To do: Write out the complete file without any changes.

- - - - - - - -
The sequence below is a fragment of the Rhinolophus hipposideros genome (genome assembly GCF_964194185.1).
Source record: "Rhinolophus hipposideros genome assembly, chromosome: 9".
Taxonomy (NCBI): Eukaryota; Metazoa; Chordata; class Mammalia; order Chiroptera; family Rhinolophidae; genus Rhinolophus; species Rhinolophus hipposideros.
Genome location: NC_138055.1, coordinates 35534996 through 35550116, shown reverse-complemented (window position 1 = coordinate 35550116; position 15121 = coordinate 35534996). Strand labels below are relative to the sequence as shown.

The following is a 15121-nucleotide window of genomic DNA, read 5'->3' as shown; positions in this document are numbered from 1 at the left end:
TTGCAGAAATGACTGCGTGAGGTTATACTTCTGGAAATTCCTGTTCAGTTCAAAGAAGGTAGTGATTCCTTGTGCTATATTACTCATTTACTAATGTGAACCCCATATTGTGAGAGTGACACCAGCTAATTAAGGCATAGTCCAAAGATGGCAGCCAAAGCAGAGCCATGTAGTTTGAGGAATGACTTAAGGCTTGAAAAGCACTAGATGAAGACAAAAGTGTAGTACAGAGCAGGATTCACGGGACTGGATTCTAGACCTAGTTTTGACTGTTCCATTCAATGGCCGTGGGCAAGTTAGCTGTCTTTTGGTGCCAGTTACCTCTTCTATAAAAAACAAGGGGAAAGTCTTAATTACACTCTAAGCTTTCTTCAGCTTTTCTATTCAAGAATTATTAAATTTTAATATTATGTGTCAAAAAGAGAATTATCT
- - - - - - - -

The sequence below is a fragment of the Rhinolophus hipposideros genome (genome assembly GCF_964194185.1).
Source record: "Rhinolophus hipposideros genome assembly, chromosome: 9".
Taxonomy (NCBI): Eukaryota; Metazoa; Chordata; class Mammalia; order Chiroptera; family Rhinolophidae; genus Rhinolophus; species Rhinolophus hipposideros.
Genome location: NC_138055.1, coordinates 35534996 through 35550116, shown reverse-complemented (window position 1 = coordinate 35550116; position 15121 = coordinate 35534996). Strand labels below are relative to the sequence as shown.

The following is a 15121-nucleotide window of genomic DNA, read 5'->3' as shown; positions in this document are numbered from 1 at the left end:
TTGCAGAAATGACTGCGTGAGGTTATACTTCTGGAAATTCCTGTTCAGTTCAAAGAAGGTAGTGATTCCTTGTGCTATATTACTCATTTACTAATGTGAACCCCATATTGTGAGAGTGACACCAGCTAATTAAGGCATAGTCCAAAGATGGCAGCCAAAGCAGAGCCATGTAGTTTGAGGAATGACTTAAGGCTTGAAAAGCACTAGATGAAGACAAAAGTGTAGTACAGAGCAGGATTCACGGGACTGGATTCTAGACCTAGTTTTGACTGTTCCATTCAATGGCCGTGGGCAAGTTAGCTGTCTTTTGGTGCCAGTTACCTCTTCTATAAAAAACAAGGGGAAAGTCTTAATTACACTCTAAGCTTTCTTCAGCTTTTCTATTCAAGAATTATTAAATTTTAATATTATGTGTCAAAAAGAGAATTATCT